Creativity

Principles of Good Design

We asked Chris Perry, the Art Director for numerous major companies, as well as Hillsong in Australia, and many Cooke Media Group clients, for some tips on good design. The design strategy is a real key to successful branding, and Chris has been involved in the branding approach for international organizations. Here’s his suggestions:

5 Most Important Principles of Good Design

Firstly: Clear communication.
This is about marketing and marketing research. Secular companies spend big big bucks on it so it should at least alert us to give it due consideration. Know exactly what you want to communicate, why and to whom.

Secondly. Application of standard artistic visual principles.
They are: colour, weight, balance, rhythm, composition, relationship of elements, direction and consideration of positive and negative space.

Thirdly. Use good quality images – both photographs and footage.
Develop an unashamedly extensive image library of your people, events, your preachers, large gatherings, children having fun, mens groups, womens groups, youth groups, your building if its a good one etc etc. How easy is a good design when its central focus is a great photo. Hillsong Church in Australia regularly commissions one of ‘Rolling Stone’ magazines top live event photographers for many of her events. Believe me, having done many of their album covers, it makes a designers job easy. Don’t just use someone handy with a prosumer camera. Get someone good and work with them.
Beware of cheaper library images. They’re starting to become like ‘ClipArt’.
Note: This principle applies to illustration as well as photography.

Fourthly. Establish a hierarchy of information.
Identify and accordingly layout your title, sub title, body copy and branding mandatories. With your chosen text, its best to stick with tried and proven fonts (eg Helvetica & Times) than to use ‘cool’ fonts. Then apply point two.

Lastly. Consistency.
This is where true branding begins. Where one side of the organisation on-sells/promotes the other side purely by its consistency of image through all communications offerings. Here, all items become brand assets. It may be worth investing in developing a ‘style bible’ as a guide for all users.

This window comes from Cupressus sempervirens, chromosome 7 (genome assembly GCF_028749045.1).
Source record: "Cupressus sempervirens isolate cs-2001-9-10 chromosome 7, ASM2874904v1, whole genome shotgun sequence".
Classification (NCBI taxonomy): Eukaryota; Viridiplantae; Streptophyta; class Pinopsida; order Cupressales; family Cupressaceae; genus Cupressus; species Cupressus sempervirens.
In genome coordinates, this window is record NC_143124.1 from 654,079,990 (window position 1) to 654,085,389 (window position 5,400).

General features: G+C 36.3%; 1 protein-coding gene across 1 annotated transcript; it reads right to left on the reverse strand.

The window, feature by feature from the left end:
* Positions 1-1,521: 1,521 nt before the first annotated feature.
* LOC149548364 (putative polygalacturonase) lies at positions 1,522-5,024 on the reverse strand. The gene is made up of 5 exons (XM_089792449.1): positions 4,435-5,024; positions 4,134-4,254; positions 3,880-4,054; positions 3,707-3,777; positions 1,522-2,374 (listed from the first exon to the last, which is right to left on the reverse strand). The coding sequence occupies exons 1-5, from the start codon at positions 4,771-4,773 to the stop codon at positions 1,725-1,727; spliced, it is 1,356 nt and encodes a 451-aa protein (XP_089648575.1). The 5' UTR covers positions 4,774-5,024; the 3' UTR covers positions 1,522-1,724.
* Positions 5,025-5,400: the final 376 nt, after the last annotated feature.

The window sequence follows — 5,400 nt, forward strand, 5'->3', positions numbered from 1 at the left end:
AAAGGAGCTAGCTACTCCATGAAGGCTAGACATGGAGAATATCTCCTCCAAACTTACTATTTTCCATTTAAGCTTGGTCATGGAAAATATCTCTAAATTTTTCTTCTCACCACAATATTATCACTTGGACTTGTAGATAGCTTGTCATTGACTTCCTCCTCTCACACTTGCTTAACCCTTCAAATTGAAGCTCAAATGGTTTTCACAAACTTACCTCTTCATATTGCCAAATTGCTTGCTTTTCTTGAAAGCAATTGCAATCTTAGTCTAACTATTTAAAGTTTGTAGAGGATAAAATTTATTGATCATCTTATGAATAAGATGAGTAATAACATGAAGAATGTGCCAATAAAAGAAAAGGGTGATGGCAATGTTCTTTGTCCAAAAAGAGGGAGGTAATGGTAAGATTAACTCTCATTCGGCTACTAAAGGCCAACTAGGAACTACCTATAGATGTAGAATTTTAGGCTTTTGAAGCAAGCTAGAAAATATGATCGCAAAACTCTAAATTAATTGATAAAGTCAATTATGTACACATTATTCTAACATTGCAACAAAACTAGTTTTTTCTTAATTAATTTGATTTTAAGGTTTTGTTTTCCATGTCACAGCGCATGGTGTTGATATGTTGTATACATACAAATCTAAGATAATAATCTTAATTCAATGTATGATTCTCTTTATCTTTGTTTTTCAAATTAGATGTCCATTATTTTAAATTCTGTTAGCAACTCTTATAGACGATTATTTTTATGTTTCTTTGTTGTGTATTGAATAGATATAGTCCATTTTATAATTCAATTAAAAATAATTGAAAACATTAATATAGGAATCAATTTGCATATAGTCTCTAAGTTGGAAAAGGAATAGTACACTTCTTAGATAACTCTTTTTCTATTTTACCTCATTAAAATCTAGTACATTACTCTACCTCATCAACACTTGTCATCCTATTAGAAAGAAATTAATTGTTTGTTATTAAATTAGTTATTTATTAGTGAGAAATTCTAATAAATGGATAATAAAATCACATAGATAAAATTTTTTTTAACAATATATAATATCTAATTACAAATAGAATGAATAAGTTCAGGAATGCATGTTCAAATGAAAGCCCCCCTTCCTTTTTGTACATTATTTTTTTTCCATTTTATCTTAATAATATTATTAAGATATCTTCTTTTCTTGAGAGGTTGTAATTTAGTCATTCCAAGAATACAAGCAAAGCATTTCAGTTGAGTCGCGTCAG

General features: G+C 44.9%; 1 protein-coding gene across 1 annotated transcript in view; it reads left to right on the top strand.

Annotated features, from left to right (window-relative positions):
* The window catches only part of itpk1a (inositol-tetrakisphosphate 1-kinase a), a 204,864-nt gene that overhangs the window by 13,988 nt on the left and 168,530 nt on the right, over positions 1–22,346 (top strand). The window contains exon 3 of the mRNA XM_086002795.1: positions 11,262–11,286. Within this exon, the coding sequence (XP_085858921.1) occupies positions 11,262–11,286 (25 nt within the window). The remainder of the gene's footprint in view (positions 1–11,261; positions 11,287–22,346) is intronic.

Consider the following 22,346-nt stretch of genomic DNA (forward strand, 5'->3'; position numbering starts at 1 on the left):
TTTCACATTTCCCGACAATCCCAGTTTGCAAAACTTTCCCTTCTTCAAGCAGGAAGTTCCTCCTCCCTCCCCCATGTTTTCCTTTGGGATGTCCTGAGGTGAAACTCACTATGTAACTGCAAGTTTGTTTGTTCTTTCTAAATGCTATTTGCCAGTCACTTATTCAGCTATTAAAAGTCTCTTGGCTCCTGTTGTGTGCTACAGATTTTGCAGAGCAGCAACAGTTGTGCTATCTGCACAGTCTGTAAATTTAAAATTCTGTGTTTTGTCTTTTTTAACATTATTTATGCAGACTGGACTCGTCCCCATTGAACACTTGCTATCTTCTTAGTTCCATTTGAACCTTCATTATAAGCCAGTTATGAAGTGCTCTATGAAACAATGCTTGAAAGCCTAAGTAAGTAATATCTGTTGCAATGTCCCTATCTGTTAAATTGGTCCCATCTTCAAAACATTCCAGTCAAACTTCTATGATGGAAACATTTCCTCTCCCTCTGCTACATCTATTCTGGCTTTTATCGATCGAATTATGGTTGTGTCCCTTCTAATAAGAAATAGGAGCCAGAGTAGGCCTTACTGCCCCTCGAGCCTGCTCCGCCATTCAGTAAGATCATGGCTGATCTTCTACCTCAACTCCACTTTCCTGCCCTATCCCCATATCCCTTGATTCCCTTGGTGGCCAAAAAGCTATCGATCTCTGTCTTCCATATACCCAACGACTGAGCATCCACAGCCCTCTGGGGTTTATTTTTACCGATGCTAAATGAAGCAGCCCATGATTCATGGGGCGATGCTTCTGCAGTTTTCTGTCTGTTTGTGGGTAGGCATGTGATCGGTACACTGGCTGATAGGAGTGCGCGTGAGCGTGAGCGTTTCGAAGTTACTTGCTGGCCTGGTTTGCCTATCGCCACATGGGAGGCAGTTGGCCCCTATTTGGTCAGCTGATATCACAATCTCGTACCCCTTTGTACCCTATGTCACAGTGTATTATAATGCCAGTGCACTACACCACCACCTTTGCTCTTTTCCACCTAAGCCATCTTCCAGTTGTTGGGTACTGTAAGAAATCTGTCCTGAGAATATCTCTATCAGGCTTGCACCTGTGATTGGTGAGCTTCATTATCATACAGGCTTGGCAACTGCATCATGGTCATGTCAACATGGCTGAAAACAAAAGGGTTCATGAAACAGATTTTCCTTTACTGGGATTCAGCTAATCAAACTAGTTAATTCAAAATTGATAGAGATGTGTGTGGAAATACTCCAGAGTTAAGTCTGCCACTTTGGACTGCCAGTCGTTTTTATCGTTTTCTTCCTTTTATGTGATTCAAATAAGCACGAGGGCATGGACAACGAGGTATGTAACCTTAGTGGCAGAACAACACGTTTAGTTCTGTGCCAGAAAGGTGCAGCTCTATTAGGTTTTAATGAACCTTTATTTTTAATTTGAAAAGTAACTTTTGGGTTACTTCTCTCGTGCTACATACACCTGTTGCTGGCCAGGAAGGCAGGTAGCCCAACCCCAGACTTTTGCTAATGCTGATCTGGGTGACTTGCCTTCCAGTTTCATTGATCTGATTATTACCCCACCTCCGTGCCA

Footnote: Don’t be afraid to copy secular trends and styles. This is better than thinking you have to be completely original. But do it well. Observe what the big name designers do. It helps to know why you’re copying what.

Regards
Chris Perry
Art Director / Cooke Media Group

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4 Comments

  1. Ideally the reader of this blog is at least media aware. 
    These basics of practical design theory should remind us working pros of our central goals.
    For merely the media aware, these should lift the vail of why this site or that ad really touches you.
    Each Resonated Here.
    If only the powers that be would embrace these, and understand the power of minimalist design (and approval thereof).
  2. Thanks for your comment. I would hope that anyone involved in Christian media (or secular media for that matter) is media aware. What are they doing there if they're not?

    I agree. It is my hope that the 'powers at be' will see that good design is worth the investment. Also that they base their approval on the merits of the design fulfilling the objective, leaving personal taste aside.

    Chris

  3. These are obvious principals to the artistically savvy.
    Balance, proportion, sequence(flow), unity, and emphasis(point of interest/importance). Good words, Chris!
    To most people…this is nonsense.

    I sadly believe the majority of ministries/organizations/churches have few professionals on staff OR they are severely handcuffed by the leadership who are not savvy in this area.
    I have worked within and for ministries/churches and have found a lot of limits set on price, scope and relevancy to the market. Some have the vision and let professionals “run”. Others…well…they are not growing for a reason.

    To all the professsionals hitting this wall, keep pressing on! Show them your effectiveness, eventually it will pay off or God will move you on to a better place.

    Chris, Phil, if we can just keep hammering away at the need for professionals at professional salaries, freedoms, creative teams, budget etc. We can stop being behind the design curve and start setting standards like we should. We do have the HIM on our side, do we not?

    I am starting to see glimmers of hope out there.

    Keep up the good work!

  4. As a graphic designer for ministries and for my home church,  I get excited about presenting the gospel in a way that catches the world's attention. Thank you Chris and Phil for being willing to teach others in the church to do this (and for setting an example of excellence through your work).

    The "I-don't-want-to-change" crowd and the "that's-a-waste-of-money" boards in the churches need to realize that they are losing a sight and sound generation – FAST. 

    Sure, Jesus didn't have a marketing director and an ad campaign, but he went to the hub of the city – the synagogues and marketplaces – and told a compelling story, comunicated his message clearly, evoked emotions in the people and ultimately provoked a response to his call to action. He had no problem mocking the dead religious institutions of his day. Jesus illustrated every principle he taught with something touchable and memorable. These are the things we as marketers, visual artists, designers and filmographers need to do for the gospel in the 21st century. 

    Thank you again for your example! 

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